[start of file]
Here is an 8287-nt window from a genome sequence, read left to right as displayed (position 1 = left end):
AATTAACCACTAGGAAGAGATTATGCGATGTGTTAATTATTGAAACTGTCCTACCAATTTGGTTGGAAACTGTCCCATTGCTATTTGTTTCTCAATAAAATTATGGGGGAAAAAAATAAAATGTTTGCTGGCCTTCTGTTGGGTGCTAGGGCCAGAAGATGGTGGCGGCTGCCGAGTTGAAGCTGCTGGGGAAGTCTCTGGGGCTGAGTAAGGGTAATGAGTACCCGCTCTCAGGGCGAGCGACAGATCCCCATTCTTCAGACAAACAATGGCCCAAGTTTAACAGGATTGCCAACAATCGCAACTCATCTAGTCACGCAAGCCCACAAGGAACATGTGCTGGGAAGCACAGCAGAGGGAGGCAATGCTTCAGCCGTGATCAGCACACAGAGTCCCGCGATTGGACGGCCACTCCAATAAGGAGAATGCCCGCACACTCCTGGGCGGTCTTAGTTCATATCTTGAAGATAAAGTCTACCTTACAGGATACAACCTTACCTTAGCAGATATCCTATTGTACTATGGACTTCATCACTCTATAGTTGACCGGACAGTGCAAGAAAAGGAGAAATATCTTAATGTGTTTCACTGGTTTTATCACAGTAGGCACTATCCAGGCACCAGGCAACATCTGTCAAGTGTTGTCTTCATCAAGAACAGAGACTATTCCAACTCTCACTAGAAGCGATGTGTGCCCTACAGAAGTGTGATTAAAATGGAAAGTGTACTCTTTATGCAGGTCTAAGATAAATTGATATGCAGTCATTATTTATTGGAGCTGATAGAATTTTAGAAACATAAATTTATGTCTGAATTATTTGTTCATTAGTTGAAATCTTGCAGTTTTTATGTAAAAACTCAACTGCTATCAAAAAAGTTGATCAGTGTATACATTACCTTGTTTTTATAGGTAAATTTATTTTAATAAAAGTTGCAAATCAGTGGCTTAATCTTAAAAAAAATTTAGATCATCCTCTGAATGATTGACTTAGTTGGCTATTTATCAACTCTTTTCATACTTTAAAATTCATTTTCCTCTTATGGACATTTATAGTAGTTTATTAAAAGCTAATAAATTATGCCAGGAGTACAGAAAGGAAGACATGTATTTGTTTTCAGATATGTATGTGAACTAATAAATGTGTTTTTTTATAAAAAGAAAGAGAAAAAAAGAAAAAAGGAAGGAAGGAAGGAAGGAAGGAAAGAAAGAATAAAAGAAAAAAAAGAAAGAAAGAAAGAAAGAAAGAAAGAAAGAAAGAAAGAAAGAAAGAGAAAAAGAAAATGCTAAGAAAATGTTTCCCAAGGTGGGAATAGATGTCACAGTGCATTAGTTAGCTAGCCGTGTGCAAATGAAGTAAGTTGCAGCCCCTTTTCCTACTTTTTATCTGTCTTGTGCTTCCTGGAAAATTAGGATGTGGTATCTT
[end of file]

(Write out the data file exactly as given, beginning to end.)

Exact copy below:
Here is an 8287-nt window from a genome sequence, read left to right as displayed (position 1 = left end):
AATTAACCACTAGGAAGAGATTATGCGATGTGTTAATTATTGAAACTGTCCTACCAATTTGGTTGGAAACTGTCCCATTGCTATTTGTTTCTCAATAAAATTATGGGGGAAAAAAATAAAATGTTTGCTGGCCTTCTGTTGGGTGCTAGGGCCAGAAGATGGTGGCGGCTGCCGAGTTGAAGCTGCTGGGGAAGTCTCTGGGGCTGAGTAAGGGTAATGAGTACCCGCTCTCAGGGCGAGCGACAGATCCCCATTCTTCAGACAAACAATGGCCCAAGTTTAACAGGATTGCCAACAATCGCAACTCATCTAGTCACGCAAGCCCACAAGGAACATGTGCTGGGAAGCACAGCAGAGGGAGGCAATGCTTCAGCCGTGATCAGCACACAGAGTCCCGCGATTGGACGGCCACTCCAATAAGGAGAATGCCCGCACACTCCTGGGCGGTCTTAGTTCATATCTTGAAGATAAAGTCTACCTTACAGGATACAACCTTACCTTAGCAGATATCCTATTGTACTATGGACTTCATCACTCTATAGTTGACCGGACAGTGCAAGAAAAGGAGAAATATCTTAATGTGTTTCACTGGTTTTATCACAGTAGGCACTATCCAGGCACCAGGCAACATCTGTCAAGTGTTGTCTTCATCAAGAACAGAGACTATTCCAACTCTCACTAGAAGCGATGTGTGCCCTACAGAAGTGTGATTAAAATGGAAAGTGTACTCTTTATGCAGGTCTAAGATAAATTGATATGCAGTCATTATTTATTGGAGCTGATAGAATTTTAGAAACATAAATTTATGTCTGAATTATTTGTTCATTAGTTGAAATCTTGCAGTTTTTATGTAAAAACTCAACTGCTATCAAAAAAGTTGATCAGTGTATACATTACCTTGTTTTTATAGGTAAATTTATTTTAATAAAAGTTGCAAATCAGTGGCTTAATCTTAAAAAAAATTTAGATCATCCTCTGAATGATTGACTTAGTTGGCTATTTATCAACTCTTTTCATACTTTAAAATTCATTTTCCTCTTATGGACATTTATAGTAGTTTATTAAAAGCTAATAAATTATGCCAGGAGTACAGAAAGGAAGACATGTATTTGTTTTCAGATATGTATGTGAACTAATAAATGTGTTTTTTTATAAAAAGAAAGAGAAAAAAAGAAAAAAGGAAGGAAGGAAGGAAGGAAGGAAAGAAAGAATAAAAGAAAAAAAAGAAAGAAAGAAAGAAAGAAAGAAAGAAAGAAAGAAAGAAAGAAAGAGAAAAAGAAAATGCTAAGAAAATGTTTCCCAAGGTGGGAATAGATGTCACAGTGCATTAGTTAGCTAGCCGTGTGCAAATGAAGTAAGTTGCAGCCCCTTTTCCTACTTTTTATCTGTCTTGTGCTTCCTGGAAAATTAGGATGTGGTATCTT